Select Committee on Public Administration Minutes of Evidence


Examination of Witness (Questions 618 - 619)

THURSDAY 13 DECEMBER 2001

DR WENDY THOMSON

Chairman

  618. Could I on behalf of the Committee welcome our witness this morning, Wendy Thomson, who is Head of the new Office of Public Services Reform. We are delighted to have you along to help us with our enquiries. Perhaps you would like to kick off by saying a few things and then we will ask some questions.

  (Dr Thomson) Good morning to everyone. Thank you very much for the invitation to make an opening statement which I will make very brief. The memorandum submitted to the Committee sets out some key points about the Office of Public Services Reform. I would like to highlight the main issues briefly. The role of the Office is to advise the Prime Minister on how the Government's commitment to radical reform of public services can be taken forward. This demonstrates a determination to provide excellent public services and therefore to focus attention on services being designed around the customer. OPSR's work is very committed to helping public service organisations, including the Civil Service, local government and the wider public services, to enhance their capacity and competence to deliver improved services. There are several strands to this work and all of it is being undertaken in collaboration with others, particularly with other parts of the centre in Whitehall departments. We are working with the departments to develop the reform agenda and a clear understanding about how the community customers and the four principles of reform can help bring improved services, and I will come back and say briefly something about the principles. We are really wanting to help by working with the departments to ensure that policy making and delivery are better informed by information about customers and their views. Whatever other measures are used to assess service quality, the experience of the public in my view is absolutely crucial. We have also been working with the DTLR on the Local Government White Paper to embed the four principles of reform across local government and we will be helping the DTLR in the implementation of the White Paper. Strengthening the capacity and competence of the Civil Service to deliver public services reform is another very important strand of our work. It builds very much on the achievements of the Civil Service reform programme and departments' own substantial reform agendas. There are three contributions to help bring about the huge difference that underpins delivery. First, we have a project to improve programme and project delivery in departments. Secondly, we have a change management programme for enhancing departments' capacity for higher performance and third, we are doing a review of policy on executive agencies, which is sponsored by the Cabinet Office with the Treasury. That should report in February. In all activities the delivery of excellent public services designed around the customer is what is central. This has been articulated around four principles of reform. They are, first, setting the framework of national standards, inspection and accountability across the country, and in practice this means rebuilding and developing services so that they meet the diverse needs of individuals, offering greater choice but with universal high standards. The second principle is the devolution of freedom to front line professionals and local leaders to innovate and develop services. The third is more recognition of the work and responsibility that is being taken at the front line. The Government is investing to create the sort of flexibility and rewards that will create these centres for better performance. The fourth principle is concerned with providing more choice for service users. This is perhaps a more innovative aspect of the reform programme but it does mean giving users more information and, with more information, more choice. We have seen the role that the voluntary sector and the private sector can play in this respect. These are the four principles and they are really all designed around the customer. They are not new. As someone who has been in public service for longer than I should say, 20 years or more, we have always been working to these sorts of wishes to provide services for the public but we have new ways of doing so in the present environment and those are the ones we are wishing to promote.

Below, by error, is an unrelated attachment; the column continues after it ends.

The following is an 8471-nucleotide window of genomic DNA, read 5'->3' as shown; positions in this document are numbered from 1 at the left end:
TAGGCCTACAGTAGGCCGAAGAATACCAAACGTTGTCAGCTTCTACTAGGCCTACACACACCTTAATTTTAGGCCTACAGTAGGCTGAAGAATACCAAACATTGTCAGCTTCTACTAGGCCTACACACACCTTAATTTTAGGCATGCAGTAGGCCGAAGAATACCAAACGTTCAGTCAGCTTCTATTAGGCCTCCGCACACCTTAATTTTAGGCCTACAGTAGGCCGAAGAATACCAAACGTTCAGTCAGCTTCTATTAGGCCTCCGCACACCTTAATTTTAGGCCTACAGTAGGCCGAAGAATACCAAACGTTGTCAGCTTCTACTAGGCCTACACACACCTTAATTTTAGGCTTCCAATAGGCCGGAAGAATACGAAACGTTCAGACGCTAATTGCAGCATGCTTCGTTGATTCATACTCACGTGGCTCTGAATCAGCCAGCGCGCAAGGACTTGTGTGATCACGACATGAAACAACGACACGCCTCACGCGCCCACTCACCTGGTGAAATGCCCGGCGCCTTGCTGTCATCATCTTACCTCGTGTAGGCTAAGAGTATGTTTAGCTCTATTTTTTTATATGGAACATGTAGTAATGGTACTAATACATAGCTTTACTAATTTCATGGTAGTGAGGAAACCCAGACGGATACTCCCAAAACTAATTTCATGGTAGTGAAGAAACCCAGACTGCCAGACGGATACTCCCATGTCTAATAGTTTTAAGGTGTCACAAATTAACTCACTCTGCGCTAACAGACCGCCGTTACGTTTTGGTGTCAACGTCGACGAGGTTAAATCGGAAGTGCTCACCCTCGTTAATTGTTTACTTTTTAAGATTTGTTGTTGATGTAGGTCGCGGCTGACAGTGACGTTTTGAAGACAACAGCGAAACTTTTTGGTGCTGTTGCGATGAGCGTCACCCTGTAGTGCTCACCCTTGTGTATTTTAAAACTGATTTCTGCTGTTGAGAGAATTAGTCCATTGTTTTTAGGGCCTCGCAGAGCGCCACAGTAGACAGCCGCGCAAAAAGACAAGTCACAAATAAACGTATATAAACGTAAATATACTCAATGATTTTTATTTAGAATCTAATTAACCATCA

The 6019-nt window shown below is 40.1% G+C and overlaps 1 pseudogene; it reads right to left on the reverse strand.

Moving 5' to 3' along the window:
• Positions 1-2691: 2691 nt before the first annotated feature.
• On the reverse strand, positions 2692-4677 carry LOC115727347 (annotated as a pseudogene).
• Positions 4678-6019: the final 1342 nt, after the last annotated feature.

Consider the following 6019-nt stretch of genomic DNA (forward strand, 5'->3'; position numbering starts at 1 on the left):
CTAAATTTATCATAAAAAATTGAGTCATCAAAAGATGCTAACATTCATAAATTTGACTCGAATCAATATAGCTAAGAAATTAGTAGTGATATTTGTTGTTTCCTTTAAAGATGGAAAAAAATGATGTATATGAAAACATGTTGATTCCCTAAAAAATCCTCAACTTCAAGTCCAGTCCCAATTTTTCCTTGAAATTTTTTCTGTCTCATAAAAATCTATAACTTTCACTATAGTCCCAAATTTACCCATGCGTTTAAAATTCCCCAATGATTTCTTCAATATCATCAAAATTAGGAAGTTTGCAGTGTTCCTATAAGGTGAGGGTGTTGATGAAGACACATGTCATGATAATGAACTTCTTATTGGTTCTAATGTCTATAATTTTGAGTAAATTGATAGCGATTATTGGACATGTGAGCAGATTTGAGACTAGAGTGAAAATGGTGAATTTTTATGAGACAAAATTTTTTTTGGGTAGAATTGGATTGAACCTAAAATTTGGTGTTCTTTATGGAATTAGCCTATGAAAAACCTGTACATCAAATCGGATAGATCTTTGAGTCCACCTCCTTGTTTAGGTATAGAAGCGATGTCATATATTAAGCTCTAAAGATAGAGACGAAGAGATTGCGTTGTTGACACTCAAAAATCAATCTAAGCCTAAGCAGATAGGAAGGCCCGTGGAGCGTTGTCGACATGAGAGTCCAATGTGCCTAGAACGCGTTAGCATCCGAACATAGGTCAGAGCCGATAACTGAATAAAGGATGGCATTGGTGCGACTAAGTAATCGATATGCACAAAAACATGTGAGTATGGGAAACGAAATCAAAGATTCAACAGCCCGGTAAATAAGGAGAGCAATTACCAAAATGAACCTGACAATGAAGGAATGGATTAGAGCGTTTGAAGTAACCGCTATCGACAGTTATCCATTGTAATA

619. Thank you very much indeed for that. Of course you are particularly interesting to ask here because of your background in local authorities and then the Audit Commission and now in this job. It is all getting very complicated though, is it not? Not only have we got these seven principles of public life we have got to remember but we have also got the five economic tests and now we have got the four principles of public services reform. Politics used to be simpler than this. I am sure we want to ask you about some of these principles soon. Can you tell me in a nutshell though what was the problem to which your office is a remedy?
  (Dr Thomson) I do not think there is so much a problem as much as a recognition of the increasing challenge that public services face. The pace of change is never sufficient to meet rising public expectations, and government, local and central, is increasingly being challenged to escalate the pace of change. If you are out there providing services, as I have been for many years, you have to acknowledge that there is an enormous amount of change going on and a lot of services are improving, but you are also still very much aware that that is not necessarily good enough and that we have to keep up innovation and creativity and finding new ways of accelerating change. I do not think it is so much a problem as a recognition of an important area that needed proper attention at the heart of government.


 
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